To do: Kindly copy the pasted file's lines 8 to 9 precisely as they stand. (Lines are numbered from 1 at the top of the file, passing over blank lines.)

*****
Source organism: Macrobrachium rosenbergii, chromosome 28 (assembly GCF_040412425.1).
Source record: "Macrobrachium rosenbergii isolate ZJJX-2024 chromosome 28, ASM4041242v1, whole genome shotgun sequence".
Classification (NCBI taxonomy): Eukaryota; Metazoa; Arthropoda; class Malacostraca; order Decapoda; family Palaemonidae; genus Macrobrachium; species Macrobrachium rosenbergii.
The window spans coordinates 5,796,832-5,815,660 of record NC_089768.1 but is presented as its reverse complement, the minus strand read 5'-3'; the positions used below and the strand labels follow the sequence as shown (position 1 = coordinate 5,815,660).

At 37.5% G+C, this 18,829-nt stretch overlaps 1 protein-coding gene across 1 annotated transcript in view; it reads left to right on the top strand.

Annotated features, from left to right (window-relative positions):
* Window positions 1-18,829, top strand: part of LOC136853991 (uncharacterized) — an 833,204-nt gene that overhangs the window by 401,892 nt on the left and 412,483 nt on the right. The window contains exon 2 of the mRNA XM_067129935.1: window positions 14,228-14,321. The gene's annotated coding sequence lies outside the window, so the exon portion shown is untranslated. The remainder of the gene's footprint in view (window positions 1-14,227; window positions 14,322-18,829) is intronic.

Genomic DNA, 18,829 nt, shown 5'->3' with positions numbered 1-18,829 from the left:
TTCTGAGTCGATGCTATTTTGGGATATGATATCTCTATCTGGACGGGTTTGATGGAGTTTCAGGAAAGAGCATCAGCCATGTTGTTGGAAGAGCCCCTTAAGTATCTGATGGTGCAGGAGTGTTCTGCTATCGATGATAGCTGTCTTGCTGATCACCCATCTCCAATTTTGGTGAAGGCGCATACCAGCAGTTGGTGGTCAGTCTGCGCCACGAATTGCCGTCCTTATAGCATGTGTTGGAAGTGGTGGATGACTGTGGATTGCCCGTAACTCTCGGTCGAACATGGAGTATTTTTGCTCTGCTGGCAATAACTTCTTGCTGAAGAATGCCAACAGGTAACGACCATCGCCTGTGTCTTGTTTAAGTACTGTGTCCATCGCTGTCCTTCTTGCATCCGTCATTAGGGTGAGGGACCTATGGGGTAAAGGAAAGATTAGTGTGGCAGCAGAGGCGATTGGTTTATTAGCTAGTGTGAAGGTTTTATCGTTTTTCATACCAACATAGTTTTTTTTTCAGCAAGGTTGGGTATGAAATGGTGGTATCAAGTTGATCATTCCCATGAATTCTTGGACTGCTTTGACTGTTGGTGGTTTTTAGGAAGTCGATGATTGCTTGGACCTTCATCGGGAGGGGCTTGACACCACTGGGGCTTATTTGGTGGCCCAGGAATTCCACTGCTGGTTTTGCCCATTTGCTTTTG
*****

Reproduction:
Genomic DNA, 18,829 nt, shown 5'->3' with positions numbered 1-18,829 from the left:
TTCTGAGTCGATGCTATTTTGGGATATGATATCTCTATCTGGACGGGTTTGATGGAGTTTCAGGAAAGAGCATCAGCCATGTTGTTGGAAGAGCCCCTTAAGTATCTGATGGTGCAGGAGTGTTCTGCTATCGATGATAGCTGTCTTGCTGATCACCCATCTCCAATTTTGGTGAAGGCGCATACCAGCAGTTGGTGGTCAGTCTGCGCCACGAATTGCCGTCCTTATAGCATGTGTTGGAAGTGGTGGATGACTGTGGATTGCCCGTAACTCTCGGTCGAACATGGAGTATTTTTGCTCTGCTGGCAATAACTTCTTGCTGAAGAATGCCAACAGGTAACGACCATCGCCTGTGTCTTGTTTAAGTACTGTGTCCATCGCTGTCCTTCTTGCATCCGTCATTAGGGTGAGGGACCTATGGGGTAAAGGAAAGATTAGTGTGGCAGCAGAGGCGATTGGTTTATTAGCTAGTGTGAAGGTTTTATCGTTTTTCATACCAACATAGTTTTTTTTTCAGCAAGGTTGGGTATGAAATGGTGGTATCAAGTTGATCATTCCCATGAATTCTTGGACTGCTTTGACTGTTGGTGGTTTTTAGGAAGTCGATGATTGCTTGGACCTTCATCGGGAGGGGCTTGACACCACTGGGGCTTATTTGGTGGCCCAGGAATTCCACTGCTGGTTTTGCCCATTTGCTTTTG